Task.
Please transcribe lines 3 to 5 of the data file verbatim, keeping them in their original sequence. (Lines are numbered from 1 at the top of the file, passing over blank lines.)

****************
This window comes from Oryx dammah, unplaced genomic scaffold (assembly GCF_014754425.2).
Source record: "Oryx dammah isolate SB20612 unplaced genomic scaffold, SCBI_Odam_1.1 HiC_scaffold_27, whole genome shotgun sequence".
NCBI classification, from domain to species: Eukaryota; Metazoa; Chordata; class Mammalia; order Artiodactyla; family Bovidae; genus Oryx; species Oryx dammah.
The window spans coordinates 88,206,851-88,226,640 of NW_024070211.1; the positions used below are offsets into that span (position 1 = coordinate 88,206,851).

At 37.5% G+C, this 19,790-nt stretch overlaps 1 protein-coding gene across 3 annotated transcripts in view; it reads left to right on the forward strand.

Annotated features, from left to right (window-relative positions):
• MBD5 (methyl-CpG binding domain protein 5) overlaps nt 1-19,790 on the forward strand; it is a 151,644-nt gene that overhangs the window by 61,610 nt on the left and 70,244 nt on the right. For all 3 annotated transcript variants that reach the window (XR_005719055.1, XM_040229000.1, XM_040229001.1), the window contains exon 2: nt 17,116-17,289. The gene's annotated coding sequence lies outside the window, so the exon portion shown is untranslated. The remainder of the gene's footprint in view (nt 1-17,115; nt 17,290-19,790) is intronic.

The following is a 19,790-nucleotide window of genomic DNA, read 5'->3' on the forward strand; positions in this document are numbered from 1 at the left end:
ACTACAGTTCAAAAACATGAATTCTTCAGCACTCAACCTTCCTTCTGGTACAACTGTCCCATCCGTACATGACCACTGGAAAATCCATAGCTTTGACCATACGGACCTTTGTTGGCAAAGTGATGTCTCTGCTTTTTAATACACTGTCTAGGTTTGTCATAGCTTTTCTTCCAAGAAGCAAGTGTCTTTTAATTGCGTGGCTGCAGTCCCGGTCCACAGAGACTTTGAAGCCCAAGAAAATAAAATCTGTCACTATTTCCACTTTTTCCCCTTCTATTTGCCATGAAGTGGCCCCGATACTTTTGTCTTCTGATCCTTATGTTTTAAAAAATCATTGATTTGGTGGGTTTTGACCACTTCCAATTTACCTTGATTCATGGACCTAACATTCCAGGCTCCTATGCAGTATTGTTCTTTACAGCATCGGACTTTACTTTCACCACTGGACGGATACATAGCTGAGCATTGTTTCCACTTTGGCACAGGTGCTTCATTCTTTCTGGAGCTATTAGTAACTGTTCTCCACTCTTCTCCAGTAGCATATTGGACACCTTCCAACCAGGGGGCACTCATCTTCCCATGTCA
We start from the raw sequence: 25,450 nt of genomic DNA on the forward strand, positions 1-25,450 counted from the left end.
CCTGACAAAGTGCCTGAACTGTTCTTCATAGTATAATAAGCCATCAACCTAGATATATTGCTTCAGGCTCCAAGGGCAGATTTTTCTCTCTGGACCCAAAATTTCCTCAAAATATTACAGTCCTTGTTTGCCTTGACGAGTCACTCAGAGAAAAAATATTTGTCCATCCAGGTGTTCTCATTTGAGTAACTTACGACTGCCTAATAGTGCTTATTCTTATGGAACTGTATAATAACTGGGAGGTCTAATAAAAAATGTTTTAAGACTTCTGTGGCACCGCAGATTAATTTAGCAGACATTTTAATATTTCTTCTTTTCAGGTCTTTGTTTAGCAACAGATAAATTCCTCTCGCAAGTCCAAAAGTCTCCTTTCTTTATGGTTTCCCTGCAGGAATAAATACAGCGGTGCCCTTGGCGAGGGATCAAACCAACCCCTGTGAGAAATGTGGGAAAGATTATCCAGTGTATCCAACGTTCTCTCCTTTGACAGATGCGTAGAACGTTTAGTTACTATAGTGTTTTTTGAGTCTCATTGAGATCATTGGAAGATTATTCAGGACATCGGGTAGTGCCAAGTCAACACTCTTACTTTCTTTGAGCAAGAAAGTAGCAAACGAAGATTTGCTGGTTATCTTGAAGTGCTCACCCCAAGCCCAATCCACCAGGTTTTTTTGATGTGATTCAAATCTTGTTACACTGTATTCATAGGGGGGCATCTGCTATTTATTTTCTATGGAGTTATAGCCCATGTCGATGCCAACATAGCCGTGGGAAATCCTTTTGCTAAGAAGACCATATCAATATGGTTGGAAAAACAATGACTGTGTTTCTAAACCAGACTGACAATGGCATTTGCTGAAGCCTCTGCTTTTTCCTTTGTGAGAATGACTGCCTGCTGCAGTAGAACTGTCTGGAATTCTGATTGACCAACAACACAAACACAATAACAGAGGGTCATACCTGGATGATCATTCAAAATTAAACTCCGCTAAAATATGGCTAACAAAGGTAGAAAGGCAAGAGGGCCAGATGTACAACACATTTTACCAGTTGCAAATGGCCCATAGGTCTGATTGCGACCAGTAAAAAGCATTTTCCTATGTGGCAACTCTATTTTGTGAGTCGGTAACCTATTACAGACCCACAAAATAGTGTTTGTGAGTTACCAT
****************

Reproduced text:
NCBI classification, from domain to species: Eukaryota; Metazoa; Chordata; class Mammalia; order Artiodactyla; family Bovidae; genus Oryx; species Oryx dammah.
The window spans coordinates 88,206,851-88,226,640 of NW_024070211.1; the positions used below are offsets into that span (position 1 = coordinate 88,206,851).

At 37.5% G+C, this 19,790-nt stretch overlaps 1 protein-coding gene across 3 annotated transcripts in view; it reads left to right on the forward strand.